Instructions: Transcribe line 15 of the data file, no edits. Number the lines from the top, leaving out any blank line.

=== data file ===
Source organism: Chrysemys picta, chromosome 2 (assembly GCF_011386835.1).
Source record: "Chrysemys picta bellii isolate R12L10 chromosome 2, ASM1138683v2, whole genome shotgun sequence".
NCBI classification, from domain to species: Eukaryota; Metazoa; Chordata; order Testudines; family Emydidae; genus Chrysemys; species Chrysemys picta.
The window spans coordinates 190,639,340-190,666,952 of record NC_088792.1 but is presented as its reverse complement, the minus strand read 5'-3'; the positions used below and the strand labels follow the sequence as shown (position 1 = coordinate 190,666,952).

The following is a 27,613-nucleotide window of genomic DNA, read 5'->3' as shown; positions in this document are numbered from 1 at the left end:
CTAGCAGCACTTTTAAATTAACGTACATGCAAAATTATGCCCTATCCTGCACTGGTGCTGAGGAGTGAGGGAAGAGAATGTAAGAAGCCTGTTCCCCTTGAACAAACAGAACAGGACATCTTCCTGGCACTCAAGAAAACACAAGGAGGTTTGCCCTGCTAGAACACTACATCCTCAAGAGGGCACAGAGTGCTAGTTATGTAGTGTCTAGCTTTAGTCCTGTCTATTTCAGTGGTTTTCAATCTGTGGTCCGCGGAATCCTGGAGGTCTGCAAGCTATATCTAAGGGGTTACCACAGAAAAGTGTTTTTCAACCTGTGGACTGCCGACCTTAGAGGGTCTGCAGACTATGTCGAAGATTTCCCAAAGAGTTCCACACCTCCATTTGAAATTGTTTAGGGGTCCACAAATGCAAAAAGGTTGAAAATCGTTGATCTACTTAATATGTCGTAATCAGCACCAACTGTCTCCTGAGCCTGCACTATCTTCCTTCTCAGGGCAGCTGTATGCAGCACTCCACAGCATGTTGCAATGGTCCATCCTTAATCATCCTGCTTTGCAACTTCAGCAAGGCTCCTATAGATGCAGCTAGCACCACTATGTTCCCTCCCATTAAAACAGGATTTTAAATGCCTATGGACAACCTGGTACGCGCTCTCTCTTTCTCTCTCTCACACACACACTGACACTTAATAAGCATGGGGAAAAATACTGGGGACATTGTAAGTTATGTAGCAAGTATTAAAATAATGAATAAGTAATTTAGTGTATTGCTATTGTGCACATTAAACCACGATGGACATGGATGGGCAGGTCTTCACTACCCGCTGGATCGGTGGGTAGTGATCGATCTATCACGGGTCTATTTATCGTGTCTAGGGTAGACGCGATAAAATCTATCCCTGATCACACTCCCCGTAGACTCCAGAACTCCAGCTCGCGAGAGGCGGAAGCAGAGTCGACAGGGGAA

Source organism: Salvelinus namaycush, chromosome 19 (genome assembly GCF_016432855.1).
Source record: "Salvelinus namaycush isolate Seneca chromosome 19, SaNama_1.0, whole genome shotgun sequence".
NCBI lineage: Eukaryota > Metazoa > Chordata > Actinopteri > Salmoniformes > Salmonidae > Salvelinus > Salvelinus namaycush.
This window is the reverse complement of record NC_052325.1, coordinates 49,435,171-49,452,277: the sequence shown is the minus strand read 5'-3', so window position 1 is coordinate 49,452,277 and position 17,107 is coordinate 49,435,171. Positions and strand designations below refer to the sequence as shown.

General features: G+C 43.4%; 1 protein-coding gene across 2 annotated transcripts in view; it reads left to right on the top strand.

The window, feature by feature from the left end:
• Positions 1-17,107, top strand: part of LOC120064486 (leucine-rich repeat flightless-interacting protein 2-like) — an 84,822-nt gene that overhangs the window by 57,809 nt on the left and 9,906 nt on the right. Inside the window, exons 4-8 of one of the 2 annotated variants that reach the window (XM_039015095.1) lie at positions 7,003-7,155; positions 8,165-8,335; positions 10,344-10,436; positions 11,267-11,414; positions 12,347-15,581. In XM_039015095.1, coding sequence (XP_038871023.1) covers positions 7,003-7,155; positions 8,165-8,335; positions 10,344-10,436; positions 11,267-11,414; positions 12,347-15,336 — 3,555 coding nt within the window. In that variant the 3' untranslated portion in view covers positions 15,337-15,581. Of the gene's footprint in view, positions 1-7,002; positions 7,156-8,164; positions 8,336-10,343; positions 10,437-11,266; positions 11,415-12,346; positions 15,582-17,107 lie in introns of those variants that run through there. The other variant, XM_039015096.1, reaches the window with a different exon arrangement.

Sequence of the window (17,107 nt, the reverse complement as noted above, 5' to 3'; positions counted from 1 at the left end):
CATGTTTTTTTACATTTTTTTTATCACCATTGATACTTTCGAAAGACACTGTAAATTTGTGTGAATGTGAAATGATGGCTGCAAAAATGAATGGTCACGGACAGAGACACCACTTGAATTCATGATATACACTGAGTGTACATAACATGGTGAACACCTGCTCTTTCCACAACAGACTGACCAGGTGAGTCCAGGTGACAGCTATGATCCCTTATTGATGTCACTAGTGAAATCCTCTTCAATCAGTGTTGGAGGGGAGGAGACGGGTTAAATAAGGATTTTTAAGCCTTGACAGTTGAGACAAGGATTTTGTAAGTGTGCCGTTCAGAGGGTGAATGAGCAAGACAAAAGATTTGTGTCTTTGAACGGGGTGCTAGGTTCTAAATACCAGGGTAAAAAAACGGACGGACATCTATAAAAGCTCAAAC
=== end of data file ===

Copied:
CATGTTTTTTTACATTTTTTTTATCACCATTGATACTTTCGAAAGACACTGTAAATTTGTGTGAATGTGAAATGATGGCTGCAAAAATGAATGGTCACGGACAGAGACACCACTTGAATTCATGATATACACTGAGTGTACATAACATGGTGAACACCTGCTCTTTCCACAACAGACTGACCAGGTGAGTCCAGGTGACAGCTATGATCCCTTATTGATGTCACTAGTGAAATCCTCTTCAATCAGTGTTGGAGGGGAGGAGACGGGTTAAATAAGGATTTTTAAGCCTTGACAGTTGAGACAAGGATTTTGTAAGTGTGCCGTTCAGAGGGTGAATGAGCAAGACAAAAGATTTGTGTCTTTGAACGGGGTGCTAGGTTCTAAATACCAGGGTAAAAAAACGGACGGACATCTATAAAAGCTCAAAC